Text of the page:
|'); document.write(''); //-->|
A discerning look at the birth of a movie legend, Flicker Alley's Chaplin at Keystone disc collection is yet another significant accomplishment from producing partners Jeffrey Masino and David Shepard. Charles Chaplin entered films in 1913 by joining the established roster of stars at Mack Sennett's studio. He soon surpassed them all. The film record for these 35 comedy shorts (and one feature) has always been spotty at best, with most available only in dupes of terrible quality, and missing shots and whole scenes. This project resourced the holdings and enlisted the facilities of archives in Italy, France and England, mixing and matching prints to restore complete copies of the films at the best possible quality. Flicker Alley has assembled them in a four-disc set accompanied by a booklet with essays by scholar Jeffrey Vance.
We're accustomed to seeing these films in such poor quality that the Chaplin at Keystone restorations play as a revelation. The improved contrast allows us to judge performances, identify actors and assess the sets and locations. Most importantly, we witness the development of Chaplin's legendary Little Tramp character, which is literally invented while we watch.
A 100% raise in pay to $150 a week was the carrot that lured Chaplin away from Fred Karno's touring theatrical troupe to Mack Sennett's Keystone studio. Although they were rarely billed by name, Keystone had the stars: Mabel Normand, Fatty Arbuckle, Chester Conklin, Mack Swain. Besides the money, Chaplin later said that he thought being in films would help his stage work; he was well aware that comedians John Bunny and the Frenchman Max Linder were already known world-wide because of their films. Chaplin was excited to learn how Sennett made movies at his Echo Park-adjacent studio in Los Angeles.
In his first appearance in the one-reeler Making a Living, Chaplin played an English conman who tries to cheat a man out of both his job and his girlfriend. When the movie was assembled, Charlie was shocked to discover that many of his comedy bits were missing or trimmed in half. He realized that actors had no control -- his performance was cut up in ways he hadn't expected. To assert control he'd have to become a director as well.
Chaplin created a new identity for his second film, reportedly throwing his costume together in a couple of hours. "The Little Tramp" steps on-screen at the beginning of Kid Auto Races at Venice, Cal. as a finished item, with his baggy pants, tight coat and some of his mannerisms already in place. The Tramp's sloppy shirt already sticks up from the front of his ill-fitting pants.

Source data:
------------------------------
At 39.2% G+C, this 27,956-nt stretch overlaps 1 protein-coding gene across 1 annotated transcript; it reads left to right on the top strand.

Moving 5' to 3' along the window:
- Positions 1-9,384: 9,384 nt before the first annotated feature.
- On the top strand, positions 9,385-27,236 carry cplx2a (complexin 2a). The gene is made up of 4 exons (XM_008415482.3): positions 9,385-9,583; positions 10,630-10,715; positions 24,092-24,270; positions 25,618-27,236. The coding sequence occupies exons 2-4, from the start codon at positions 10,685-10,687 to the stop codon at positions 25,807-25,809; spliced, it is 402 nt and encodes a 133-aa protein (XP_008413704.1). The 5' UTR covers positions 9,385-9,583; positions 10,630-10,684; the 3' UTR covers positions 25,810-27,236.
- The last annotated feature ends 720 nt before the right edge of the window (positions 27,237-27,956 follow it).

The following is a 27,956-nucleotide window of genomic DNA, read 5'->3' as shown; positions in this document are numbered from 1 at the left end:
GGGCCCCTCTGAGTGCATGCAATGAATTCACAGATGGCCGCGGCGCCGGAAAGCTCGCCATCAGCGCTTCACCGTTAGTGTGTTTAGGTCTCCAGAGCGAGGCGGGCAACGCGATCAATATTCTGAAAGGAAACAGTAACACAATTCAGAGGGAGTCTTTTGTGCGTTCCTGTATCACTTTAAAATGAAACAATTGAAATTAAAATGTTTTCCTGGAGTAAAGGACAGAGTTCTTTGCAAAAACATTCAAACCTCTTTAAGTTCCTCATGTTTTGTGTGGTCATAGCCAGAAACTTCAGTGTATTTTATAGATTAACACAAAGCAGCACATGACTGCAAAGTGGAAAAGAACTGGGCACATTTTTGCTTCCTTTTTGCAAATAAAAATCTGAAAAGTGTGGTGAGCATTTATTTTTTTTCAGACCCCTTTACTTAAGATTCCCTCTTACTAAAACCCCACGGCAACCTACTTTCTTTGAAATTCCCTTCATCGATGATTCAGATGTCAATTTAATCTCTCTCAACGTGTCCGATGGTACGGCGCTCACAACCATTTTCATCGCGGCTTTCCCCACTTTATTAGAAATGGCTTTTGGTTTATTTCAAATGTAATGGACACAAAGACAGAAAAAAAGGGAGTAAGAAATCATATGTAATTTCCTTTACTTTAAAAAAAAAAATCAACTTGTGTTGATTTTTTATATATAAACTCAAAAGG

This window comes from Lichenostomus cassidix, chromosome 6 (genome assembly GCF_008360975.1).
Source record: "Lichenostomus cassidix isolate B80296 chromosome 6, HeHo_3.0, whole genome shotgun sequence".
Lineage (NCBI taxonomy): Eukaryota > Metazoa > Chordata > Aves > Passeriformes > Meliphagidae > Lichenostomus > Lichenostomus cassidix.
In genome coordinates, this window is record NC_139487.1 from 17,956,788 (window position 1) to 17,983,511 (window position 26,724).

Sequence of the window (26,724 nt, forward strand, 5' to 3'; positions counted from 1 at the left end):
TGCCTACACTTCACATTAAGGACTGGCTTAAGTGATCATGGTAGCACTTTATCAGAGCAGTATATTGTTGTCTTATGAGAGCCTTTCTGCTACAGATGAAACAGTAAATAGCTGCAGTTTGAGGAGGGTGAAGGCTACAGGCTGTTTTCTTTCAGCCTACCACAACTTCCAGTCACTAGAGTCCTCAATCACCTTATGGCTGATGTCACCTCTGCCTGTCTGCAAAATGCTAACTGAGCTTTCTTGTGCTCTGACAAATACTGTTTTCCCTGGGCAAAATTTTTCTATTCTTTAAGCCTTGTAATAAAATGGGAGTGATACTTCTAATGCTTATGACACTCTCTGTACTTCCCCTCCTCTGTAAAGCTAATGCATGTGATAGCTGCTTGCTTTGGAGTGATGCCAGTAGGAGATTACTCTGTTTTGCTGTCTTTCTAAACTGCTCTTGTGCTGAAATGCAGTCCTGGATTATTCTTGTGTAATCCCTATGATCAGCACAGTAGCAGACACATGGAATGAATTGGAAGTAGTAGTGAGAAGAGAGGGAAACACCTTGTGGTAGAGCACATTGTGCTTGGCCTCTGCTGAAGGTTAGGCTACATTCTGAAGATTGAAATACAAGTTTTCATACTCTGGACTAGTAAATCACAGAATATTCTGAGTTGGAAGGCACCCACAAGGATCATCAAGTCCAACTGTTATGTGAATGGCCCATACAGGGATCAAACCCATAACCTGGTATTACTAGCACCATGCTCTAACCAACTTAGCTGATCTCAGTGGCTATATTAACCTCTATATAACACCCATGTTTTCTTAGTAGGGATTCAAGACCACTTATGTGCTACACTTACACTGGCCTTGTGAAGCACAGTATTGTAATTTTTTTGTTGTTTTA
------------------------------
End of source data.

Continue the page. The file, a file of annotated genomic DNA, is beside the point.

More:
Made almost 100 years ago, Kid Auto Races is a perfect example of how Sennett would "hijack" a public spectacle to make a commercial film. The Tramp repeatedly gets in the way of a newsreel cameraman's shot, and is escorted, pushed and booted out of the frame innumerable times. That's the film's only joke, but Chaplin milks it for six minutes. We can see the onlookers becoming more interested in the skit, and laughing at Charlie's antics. The pleasure piers of Santa Monica and Venice would reappear as locations several times in Chaplin's Keystone films.
Sennett's films had action and slapstick, but often with only the slightest interior logic. Most Keystone shorts ended with a knockabout chase. Sennett liked Chaplin's style enough to slow the breakneck pace down to allow The Tramp's performance to play in one shot. Chaplin's contributed character refinements that worked with audiences. Although The Tramp began as a dishonest and often violent trickster, viewers became attached to him and looked forward to his next appearance.
Only a few pictures later, Chaplin was directing himself -- an advance hastened by friction with his directors. Chaplin flowered in this capacity, turning out a film a week. He often worked with just a starting point or a location in mind, building the film on the spot without a real script. The Tramp's personality and characteristic mannerisms were developed at this time. Chaplin's autobiography stated that he never played another character after he established The Little Tramp, a claim refuted by the short subjects themselves. Having the films so accessible allows us to cut through decades of bad information, some of it from the memories of Chaplin himself.